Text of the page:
I do not doubt that I have said many ignorant and insensitive things, throughout my life. Especially during the years that I was involved with a “relational wholeness” ministry that essentially practices conversion therapy. To any friends that I may have wounded with offhand remarks or unsolicited opinions, I appologize and hope that you will forgive me. And to my LGBT friends, I ask that you would help me recognize and understand ways in which I continue to err or fall short of loving you well.

My ex-boyfriend married a man this week. Had I been able to make the trip, I would have been at his wedding. I love him and I am thrilled to see him so happy and… healthy. And I am saddened by the knowledge that many in our former community would now reject him.

Most of my friends who are gay and have tried to change themselves to be more “acceptable” have not found much life in those endeavors. And it isn’t for lack of commitment, desire, or effort. I have watched people I care about isolating themselves and drowning in self-loathing because they have been unable to “fix” themselves and God has not answered their fervent prayers. Shouldn’t we be loving the ones wrestling with these questions, rather than reinforcing the hateful messages that drive them into such conflict with themselves?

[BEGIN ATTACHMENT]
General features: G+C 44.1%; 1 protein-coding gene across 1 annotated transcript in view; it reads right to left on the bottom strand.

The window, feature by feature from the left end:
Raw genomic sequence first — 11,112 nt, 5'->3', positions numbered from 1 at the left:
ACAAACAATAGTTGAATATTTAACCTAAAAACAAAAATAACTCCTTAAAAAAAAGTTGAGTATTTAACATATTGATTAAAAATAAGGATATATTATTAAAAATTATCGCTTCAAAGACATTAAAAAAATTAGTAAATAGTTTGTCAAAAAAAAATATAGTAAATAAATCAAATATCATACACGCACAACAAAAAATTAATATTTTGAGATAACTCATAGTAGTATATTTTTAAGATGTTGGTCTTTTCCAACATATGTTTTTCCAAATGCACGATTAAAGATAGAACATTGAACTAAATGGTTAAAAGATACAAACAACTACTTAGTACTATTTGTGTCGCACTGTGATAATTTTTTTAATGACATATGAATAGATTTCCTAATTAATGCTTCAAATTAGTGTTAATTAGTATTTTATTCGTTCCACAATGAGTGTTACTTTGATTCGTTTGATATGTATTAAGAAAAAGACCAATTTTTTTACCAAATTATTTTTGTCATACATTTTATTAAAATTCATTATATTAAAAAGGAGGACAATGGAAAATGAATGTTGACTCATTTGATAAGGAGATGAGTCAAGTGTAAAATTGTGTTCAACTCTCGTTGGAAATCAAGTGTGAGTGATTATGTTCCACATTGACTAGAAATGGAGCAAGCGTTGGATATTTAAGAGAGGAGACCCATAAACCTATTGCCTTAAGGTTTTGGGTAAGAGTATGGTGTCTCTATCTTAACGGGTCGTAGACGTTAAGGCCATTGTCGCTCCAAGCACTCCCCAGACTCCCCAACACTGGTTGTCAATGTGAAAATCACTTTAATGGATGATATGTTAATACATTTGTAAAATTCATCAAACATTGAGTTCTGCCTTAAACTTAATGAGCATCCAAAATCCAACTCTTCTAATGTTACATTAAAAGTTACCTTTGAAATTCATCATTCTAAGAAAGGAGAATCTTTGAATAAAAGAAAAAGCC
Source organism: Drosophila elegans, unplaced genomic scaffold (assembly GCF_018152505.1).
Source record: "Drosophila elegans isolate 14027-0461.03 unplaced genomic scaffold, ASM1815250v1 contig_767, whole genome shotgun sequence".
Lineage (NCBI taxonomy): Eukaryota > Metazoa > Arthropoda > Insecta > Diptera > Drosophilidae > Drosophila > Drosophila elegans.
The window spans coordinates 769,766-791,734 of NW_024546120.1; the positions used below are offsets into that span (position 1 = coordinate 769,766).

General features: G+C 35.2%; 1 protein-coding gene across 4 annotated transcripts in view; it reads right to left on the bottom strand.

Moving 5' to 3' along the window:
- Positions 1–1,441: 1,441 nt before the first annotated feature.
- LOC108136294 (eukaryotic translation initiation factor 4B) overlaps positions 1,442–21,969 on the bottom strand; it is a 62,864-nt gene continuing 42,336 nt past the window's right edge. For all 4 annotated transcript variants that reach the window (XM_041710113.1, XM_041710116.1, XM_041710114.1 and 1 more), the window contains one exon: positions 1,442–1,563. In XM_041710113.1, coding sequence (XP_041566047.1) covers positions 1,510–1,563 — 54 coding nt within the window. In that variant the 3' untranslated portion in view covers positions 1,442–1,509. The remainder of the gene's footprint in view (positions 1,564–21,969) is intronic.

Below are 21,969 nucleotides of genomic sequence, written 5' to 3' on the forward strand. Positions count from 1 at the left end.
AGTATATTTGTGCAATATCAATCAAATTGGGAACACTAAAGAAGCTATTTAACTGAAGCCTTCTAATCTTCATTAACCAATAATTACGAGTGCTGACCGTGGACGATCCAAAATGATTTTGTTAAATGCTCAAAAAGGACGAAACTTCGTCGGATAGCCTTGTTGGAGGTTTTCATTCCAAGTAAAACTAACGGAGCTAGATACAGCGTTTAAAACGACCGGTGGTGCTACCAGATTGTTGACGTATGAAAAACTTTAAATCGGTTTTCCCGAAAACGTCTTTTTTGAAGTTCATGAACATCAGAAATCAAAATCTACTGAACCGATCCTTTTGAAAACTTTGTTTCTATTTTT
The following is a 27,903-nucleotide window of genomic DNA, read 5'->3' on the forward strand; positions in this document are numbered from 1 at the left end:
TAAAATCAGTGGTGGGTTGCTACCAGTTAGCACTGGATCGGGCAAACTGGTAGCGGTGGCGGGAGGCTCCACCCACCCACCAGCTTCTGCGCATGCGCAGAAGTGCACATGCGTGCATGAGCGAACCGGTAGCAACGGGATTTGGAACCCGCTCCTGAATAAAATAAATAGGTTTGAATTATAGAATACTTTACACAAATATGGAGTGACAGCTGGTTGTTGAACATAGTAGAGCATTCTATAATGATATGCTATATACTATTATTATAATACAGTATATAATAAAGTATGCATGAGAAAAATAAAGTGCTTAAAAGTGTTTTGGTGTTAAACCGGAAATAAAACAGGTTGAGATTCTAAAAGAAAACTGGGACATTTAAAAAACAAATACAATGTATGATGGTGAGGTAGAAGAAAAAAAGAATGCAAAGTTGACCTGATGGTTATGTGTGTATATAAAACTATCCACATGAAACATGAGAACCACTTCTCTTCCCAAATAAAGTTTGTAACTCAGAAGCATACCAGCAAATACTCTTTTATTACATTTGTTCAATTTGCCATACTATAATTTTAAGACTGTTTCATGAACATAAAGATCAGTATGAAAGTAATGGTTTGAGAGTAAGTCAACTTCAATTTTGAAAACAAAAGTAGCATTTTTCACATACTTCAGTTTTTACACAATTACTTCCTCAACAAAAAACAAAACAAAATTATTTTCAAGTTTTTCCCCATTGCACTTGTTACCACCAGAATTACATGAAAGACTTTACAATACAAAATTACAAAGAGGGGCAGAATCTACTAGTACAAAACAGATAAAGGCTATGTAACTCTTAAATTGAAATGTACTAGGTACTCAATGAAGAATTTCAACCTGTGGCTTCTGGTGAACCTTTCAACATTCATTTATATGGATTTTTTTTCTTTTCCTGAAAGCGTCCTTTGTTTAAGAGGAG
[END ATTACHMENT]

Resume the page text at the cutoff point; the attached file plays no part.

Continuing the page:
I’m not going to make any declarations in support of or against homosexuality. I will say this…

I am absolutely, without question, for the LGBT community. Human beings, worthy of love, respect, and compassion. The greatest difference between us is that questions of gender and sexuality have never complicated or brought so much pain into my own life. I have not suffered as my LGBT friends have often been made to suffer.

It is my hope and my prayer that we would not drift so readily into polarizing debates. That we would humble ourselves and engage in honest conversation, with an earnest desire to hear and understand. After such an expression of hatred, let us draw together and love one another as we mourn. And let us unify to work toward a safer, more accepting world for those among us who are lesbian, gay, bisexual, or transgendered.

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Delayed Medical Update

August 6, 2015

Some of you have waited for more than a week and I’ve decided I’m ready to let you all know what my doctor said.